Data Documentation Initiative
University of Minnesota
The Data Documentation Initiative (DDI) is a standard developed by the international social science archival and data community to capture metadata on social science data files. Early versions of DDI covered simple surveys (DDI 1.0) and reflected the common structure of a code book including information on the background of the study, methodology, and a data dictionary. DDI 2.0 expanded to handle aggregate data through the addition of nCubes, a matrix structure consisting of dimensions as described by variables, allowing for the use of common dimensions by multiple nCubes. DDI 3.0 currently in a Candidate stage, represents a major change from the preceding versions. the primary change is a shift in focus from an archive-centric static codebook to encompassing the lifecycle events in data creation, organization, preservation, use and repurposing. The coverage has expanded to include more complex data types including series and complex files systems One of the goals in this process was to continue the progress of DDI towards a more machine-actionable structure. The intent of this shift was to both collect metadata at the point it occurred and then use it to inform the subsequent processes of data collection, variable construction, identification, acquisition, analysis, and application.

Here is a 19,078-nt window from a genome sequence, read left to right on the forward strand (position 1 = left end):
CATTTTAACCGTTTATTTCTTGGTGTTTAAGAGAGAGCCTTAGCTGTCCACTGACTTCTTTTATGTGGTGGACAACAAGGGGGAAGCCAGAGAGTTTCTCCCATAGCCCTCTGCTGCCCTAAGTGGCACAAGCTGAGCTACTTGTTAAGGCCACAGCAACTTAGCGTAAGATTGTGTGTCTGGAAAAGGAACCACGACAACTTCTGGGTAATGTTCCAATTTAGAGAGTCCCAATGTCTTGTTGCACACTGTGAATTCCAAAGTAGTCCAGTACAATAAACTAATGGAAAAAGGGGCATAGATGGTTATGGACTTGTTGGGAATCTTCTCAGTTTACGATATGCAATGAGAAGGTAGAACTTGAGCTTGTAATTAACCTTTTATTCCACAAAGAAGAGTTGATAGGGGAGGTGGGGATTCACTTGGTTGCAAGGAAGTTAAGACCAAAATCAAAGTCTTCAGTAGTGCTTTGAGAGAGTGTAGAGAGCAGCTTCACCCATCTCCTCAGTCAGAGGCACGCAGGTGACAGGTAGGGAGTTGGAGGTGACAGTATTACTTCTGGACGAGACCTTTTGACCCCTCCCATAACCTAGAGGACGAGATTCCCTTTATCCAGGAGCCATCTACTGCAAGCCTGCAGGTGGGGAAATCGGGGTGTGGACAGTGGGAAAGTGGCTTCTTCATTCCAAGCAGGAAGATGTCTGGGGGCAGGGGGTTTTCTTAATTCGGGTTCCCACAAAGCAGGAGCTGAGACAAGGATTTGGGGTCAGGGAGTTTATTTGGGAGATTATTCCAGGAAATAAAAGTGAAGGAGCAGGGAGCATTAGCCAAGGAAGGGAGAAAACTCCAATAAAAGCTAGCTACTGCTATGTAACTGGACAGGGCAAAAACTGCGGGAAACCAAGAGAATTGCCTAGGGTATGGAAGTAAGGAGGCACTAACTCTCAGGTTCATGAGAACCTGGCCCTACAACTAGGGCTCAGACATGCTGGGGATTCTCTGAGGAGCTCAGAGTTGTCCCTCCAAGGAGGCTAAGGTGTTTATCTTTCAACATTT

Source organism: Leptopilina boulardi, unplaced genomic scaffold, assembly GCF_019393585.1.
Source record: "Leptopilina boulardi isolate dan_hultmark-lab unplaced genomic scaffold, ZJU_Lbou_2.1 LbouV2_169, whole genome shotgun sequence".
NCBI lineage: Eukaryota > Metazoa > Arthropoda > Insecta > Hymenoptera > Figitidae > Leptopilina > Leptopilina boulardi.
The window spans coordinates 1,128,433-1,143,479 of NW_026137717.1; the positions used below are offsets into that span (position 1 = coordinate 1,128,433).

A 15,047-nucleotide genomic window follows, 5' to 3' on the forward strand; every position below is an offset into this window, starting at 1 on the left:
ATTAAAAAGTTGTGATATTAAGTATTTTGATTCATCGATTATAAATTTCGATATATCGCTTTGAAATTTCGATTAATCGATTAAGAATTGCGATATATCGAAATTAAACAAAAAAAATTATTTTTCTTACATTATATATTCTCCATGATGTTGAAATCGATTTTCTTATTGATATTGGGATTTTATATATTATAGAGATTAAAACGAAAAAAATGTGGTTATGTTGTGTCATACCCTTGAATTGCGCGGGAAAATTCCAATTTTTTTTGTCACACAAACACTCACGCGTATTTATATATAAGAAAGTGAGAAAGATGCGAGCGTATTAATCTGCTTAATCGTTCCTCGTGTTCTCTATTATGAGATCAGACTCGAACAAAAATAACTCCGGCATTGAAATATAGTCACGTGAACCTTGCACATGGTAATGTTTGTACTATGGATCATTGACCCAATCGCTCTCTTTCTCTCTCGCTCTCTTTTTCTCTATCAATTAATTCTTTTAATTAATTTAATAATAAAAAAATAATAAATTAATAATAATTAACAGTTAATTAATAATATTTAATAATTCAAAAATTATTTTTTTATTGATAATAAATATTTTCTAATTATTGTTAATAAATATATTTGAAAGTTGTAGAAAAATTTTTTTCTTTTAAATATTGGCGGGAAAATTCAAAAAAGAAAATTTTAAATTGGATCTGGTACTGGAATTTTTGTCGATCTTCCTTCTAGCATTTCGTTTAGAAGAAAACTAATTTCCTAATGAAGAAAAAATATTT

In developing DDI 3.0 care has been taken to align the contents and structure so that it supports related standards, allowing smooth interaction with geographic standards, bibliographic standards such as Dublin Core, concepts and data item structures (ISO/IEC 11179), mapping to other aggregate data formats (SDMX) and comparability with an SDMX registry, as well as keeping in mind the construct of METS and other packaging structures for transporting metadata and data. Although still in its Candidate stage, the promises of the new DDI standard has encouraged the development of new tools and an expanded group of users. This session will provide background and information on the specification and discuss its relationship to other standards, and support for registry work.